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Browse the 1966 Encyclopaedia of New Zealand
Graphic: An Encyclopaedia of New Zealand 1966.


This information was published in 1966 in An Encyclopaedia of New Zealand, edited by A. H. McLintock. It has not been corrected and will not be updated.

Up-to-date information can be found elsewhere in Te Ara.



The Press Association and The Press Agency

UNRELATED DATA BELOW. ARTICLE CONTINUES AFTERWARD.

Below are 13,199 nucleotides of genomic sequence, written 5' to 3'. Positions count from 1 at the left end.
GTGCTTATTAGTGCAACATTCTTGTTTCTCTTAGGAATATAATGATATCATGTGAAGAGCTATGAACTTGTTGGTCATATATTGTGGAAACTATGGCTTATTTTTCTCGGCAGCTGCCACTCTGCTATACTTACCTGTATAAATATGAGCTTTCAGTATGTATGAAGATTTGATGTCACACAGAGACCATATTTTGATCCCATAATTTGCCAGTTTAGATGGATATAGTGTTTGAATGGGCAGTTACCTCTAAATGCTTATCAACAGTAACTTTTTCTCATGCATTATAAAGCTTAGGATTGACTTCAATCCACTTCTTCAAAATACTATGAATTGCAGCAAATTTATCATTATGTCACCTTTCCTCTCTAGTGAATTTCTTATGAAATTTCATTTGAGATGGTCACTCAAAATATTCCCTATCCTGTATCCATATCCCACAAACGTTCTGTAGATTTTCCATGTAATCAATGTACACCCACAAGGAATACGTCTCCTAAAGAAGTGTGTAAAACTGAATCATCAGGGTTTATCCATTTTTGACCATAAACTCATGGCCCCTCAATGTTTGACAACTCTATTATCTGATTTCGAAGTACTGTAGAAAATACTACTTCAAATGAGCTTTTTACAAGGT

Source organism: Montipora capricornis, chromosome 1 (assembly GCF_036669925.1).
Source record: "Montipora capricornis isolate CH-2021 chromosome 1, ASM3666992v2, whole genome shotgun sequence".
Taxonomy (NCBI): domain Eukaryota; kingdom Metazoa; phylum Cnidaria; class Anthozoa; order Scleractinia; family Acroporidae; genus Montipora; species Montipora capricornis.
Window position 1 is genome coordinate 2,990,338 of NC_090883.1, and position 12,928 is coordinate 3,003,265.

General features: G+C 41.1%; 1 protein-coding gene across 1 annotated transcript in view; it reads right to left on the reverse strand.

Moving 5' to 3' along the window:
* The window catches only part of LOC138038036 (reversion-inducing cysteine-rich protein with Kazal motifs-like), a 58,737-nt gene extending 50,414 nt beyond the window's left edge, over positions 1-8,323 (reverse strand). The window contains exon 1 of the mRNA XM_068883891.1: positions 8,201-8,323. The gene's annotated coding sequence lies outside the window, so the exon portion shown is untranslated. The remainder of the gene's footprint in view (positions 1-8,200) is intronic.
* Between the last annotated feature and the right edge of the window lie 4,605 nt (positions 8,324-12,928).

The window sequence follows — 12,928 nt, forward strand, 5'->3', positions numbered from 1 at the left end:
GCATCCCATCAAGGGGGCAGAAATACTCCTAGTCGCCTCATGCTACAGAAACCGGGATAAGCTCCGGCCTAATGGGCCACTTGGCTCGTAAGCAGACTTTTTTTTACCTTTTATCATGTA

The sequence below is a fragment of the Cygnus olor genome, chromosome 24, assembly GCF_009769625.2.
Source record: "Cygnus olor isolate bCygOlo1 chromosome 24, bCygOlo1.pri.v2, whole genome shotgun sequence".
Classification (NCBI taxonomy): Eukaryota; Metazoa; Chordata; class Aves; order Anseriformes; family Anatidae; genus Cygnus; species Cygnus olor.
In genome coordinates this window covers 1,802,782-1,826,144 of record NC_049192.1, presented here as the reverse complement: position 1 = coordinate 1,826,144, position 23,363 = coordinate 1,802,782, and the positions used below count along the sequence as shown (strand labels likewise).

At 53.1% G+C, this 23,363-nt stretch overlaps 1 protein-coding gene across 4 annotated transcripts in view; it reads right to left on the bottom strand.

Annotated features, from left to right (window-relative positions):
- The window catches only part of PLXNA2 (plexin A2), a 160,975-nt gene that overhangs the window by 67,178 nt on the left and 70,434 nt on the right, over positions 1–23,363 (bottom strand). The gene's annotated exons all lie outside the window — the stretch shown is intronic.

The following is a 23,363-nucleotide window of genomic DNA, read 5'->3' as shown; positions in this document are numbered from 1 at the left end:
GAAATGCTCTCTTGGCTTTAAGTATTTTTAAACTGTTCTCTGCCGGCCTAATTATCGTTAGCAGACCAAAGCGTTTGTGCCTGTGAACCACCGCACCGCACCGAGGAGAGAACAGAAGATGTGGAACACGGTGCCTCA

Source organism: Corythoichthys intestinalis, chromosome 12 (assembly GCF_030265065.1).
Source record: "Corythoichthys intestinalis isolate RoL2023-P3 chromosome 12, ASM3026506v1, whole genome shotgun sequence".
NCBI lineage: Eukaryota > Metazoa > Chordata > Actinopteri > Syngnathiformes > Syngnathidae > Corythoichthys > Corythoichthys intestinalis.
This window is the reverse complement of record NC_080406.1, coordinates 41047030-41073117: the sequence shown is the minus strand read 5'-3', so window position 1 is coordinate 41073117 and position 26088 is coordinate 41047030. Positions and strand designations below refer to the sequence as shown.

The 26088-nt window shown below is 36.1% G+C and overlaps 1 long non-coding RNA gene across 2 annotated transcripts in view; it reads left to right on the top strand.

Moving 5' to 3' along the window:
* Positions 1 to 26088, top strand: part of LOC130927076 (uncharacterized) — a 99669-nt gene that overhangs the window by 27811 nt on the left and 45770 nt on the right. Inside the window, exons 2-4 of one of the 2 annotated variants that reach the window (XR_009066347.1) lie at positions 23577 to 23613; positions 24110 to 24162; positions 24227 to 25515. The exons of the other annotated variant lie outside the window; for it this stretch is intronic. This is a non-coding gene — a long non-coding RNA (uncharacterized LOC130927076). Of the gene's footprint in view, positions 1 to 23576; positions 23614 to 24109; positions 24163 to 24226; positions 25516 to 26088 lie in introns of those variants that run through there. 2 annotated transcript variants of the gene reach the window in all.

The new association would allow only one morning and evening paper in each centre to subscribe; this left many rivals unserved. Open warfare broke out when the association bought for £1,000 the exclusive lease of a Government wire to transmit news telegrams to members. The rival group, calling themselves the Press Agency, organised under the chairmanship of T. W. Leys, editor of the Auckland Star. After a bitter campaign, in which charges of bribery and corruption were alleged by the Press Agency and repeated in Parliament (they were never proved), the Government capitulated and leased a second wire. Each group tried to outdo the other. Competition was not only intense but expensive to the two groups; the Post Office noted officially that messages duplicated “by two competing press associations for supplying intelligence to newspapers were amongst the chief producers of public dissatisfaction”.